Toxic Substances

AuthorJamie Benidickson
The phrase from sawdust to toxic blobs has been u sed to describe a long-
term transform ation in the Canadian pollution-control agenda.1 Public
concern with a generalized and traditional understanding of pollution
(visible emissions and disch arges presumed to decompose without
harm if released at “safe” levels) has given way to heightened anxiety
over long-term threats to human and env ironmental health from cer-
tain ty pes of contaminants. The concept of toxic substances offers the
prospect of establishing some priorities for new regulatory and remed-
ial efforts. References to “v irtual elimin ation,” to “zero discharge of
toxic chemicals,” and to the precautionary principle are incre asingly
part of these developments. For its part, Europe ha s proceeded further
with the formulation of an initiative known as REACH for Registra-
tion, Evaluation, and Authorization of Chemicals, a program that is
expected to inf‌luence chemicals management around the world.2
Designation of persistent toxics for speci al attention was an import-
ant step in the process of acknowledging t hat, if the environment is
contaminated, so, in time, w ill be the species, including huma ns, who
occupy the planet. But labelling the category of persistent toxics does
1 D Chappell, From Sawdust t o Toxic Blobs: A Considerat ion of Sanctioning Strat-
egies to Combat Pollution in Cana da (Ottawa: Supply & Services , 1989).
2 For general guida nce on REACH from the European Chemic als Agency, see
online: ach/understandin g-reach.
Toxic Substances 281
not lessen the challenge of identifying the characteri stics and ultim-
ately determining the contents of th at category. In general, concern
with toxics focuses on subst ances that are highly resi stant to natural
processes of degradat ion even as they disperse through air, water, and
soil. They may bioaccumulate within food chains, but even in trace
amounts they may be capable of bring ing about biological changes.3
Toxic chemicals, although they are understood to pose signif‌icant
risks to ecosystems and to human health, have often resisted precise
def‌inition and assessment. It has sometimes been diff‌icult to determine
exactly what human and environmental harm is caused by particular
toxic substances. Substances differ in degree of toxicity and in terms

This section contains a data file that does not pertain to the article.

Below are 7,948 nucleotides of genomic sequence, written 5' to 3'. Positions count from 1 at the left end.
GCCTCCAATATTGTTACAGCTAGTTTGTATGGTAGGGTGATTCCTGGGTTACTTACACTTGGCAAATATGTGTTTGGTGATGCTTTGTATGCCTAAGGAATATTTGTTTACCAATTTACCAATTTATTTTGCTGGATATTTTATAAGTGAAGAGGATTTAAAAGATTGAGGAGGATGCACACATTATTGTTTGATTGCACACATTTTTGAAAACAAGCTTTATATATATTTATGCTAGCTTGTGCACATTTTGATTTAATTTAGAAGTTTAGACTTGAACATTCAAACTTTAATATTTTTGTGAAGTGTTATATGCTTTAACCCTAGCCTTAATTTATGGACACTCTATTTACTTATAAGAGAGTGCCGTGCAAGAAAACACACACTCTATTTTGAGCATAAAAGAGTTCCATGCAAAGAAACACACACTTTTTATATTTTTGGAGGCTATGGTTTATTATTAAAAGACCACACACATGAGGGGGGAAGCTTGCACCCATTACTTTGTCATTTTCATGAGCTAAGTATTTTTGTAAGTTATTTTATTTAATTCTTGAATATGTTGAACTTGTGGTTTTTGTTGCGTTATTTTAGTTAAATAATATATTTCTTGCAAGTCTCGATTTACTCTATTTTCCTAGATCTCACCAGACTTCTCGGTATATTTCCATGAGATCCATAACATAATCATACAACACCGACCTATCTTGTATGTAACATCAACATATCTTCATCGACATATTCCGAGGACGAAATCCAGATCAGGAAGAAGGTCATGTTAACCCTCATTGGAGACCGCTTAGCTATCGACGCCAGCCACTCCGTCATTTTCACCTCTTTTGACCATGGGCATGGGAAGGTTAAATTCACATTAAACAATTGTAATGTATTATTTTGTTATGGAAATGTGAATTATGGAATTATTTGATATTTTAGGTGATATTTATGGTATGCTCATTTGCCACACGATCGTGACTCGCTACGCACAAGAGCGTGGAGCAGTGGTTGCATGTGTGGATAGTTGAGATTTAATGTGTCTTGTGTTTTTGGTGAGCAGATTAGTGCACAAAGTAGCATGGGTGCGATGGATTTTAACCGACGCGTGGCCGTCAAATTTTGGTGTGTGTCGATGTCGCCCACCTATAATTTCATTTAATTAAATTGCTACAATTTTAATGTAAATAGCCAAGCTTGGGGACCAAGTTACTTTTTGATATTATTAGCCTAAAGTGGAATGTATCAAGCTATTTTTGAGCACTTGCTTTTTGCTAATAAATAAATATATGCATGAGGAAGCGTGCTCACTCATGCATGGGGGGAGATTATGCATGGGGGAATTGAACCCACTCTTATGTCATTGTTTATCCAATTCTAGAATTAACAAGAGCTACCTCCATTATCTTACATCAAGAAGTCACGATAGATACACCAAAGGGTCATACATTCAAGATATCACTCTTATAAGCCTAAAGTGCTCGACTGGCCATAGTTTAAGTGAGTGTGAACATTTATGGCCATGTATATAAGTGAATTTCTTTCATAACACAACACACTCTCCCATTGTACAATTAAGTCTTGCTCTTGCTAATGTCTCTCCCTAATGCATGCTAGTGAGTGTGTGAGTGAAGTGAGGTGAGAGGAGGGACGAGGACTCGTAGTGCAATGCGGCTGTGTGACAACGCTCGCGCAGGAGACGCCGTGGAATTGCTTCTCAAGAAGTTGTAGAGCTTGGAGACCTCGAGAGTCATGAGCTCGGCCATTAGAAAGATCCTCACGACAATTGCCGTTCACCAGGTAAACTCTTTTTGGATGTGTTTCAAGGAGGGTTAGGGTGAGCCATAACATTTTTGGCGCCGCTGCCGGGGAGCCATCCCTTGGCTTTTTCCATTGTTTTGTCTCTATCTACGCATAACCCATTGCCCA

of the nature of their impact, as well as in the timing in which those
consequences appear. Moreover, toxicity varies in relation to concentra-
tion, length, and conditions of exposure; some segments of the popu-
lation, children and the elderly, for example, may be more vulnerable
than others. To complicate understanding still further, toxicity may
be inf‌luenced by the presence of other substances in the environment,
with such combinations and their synergistic consequences remaining
largely unknown. Yet, during the 1970s and 1980s, toxic contamination
was recognized as a signif‌icantly more widespread and intractable prob-
lem than previously acknowledged.4 Reference to a few much- discussed
toxics serves as a reminder of recent developments and provides a par-
tial setting for consideration of legal initiatives.
The displacement in 1988 of some 3,500 people as a consequence of
PCB storage problems at Saint-Basile-le- Grand, Quebec, demonstrated
the vulnerability of urban populations to toxic concentrations, just as
the 1985 PCB spill on the Trans-Canada H ighway near Kenora, Ontario,
and revelations concerning the conta mination of numerous Arctic sites
and mammal populations demonstrated that remoteness was no guar-
antee of immunity. Although PCBs were already the subject of regula-
tory controls dating from the 1970s,5 attention focused on PCBs again
in the late 1980s amidst considerable controversy over storage, exports,
3 Environment Ca nada, “Management of Toxic Substance s,” online: www.canada.
ca/en/environment-climate-change/services/m anagement-toxic-substances.html.
4 With advances i n science and in measurement te chniques, linkages b etween
exposure a nd health impacts have often b ecome more apparent. See T McClen-
aghan et al, “Env ironmental Standard S etting and Children’s Healt h in Canada”
(2003) 12 Journal of Environmental Law & Pract ice 245; D Davis, Whe n Smoke
Ran Like Water: Tales of Environmental Dece ption and the Battle Against Pollution
(New York: Basic Books, 2002).
5 JF C astrilli & CC Lax, “E nvironmental Regul ation-Making in Canad a: Towards
a More Open Proces s” in J Swaigen, ed, Environmental Rights in Canada
(Toronto: Butterworths, 1981) at 349–59.

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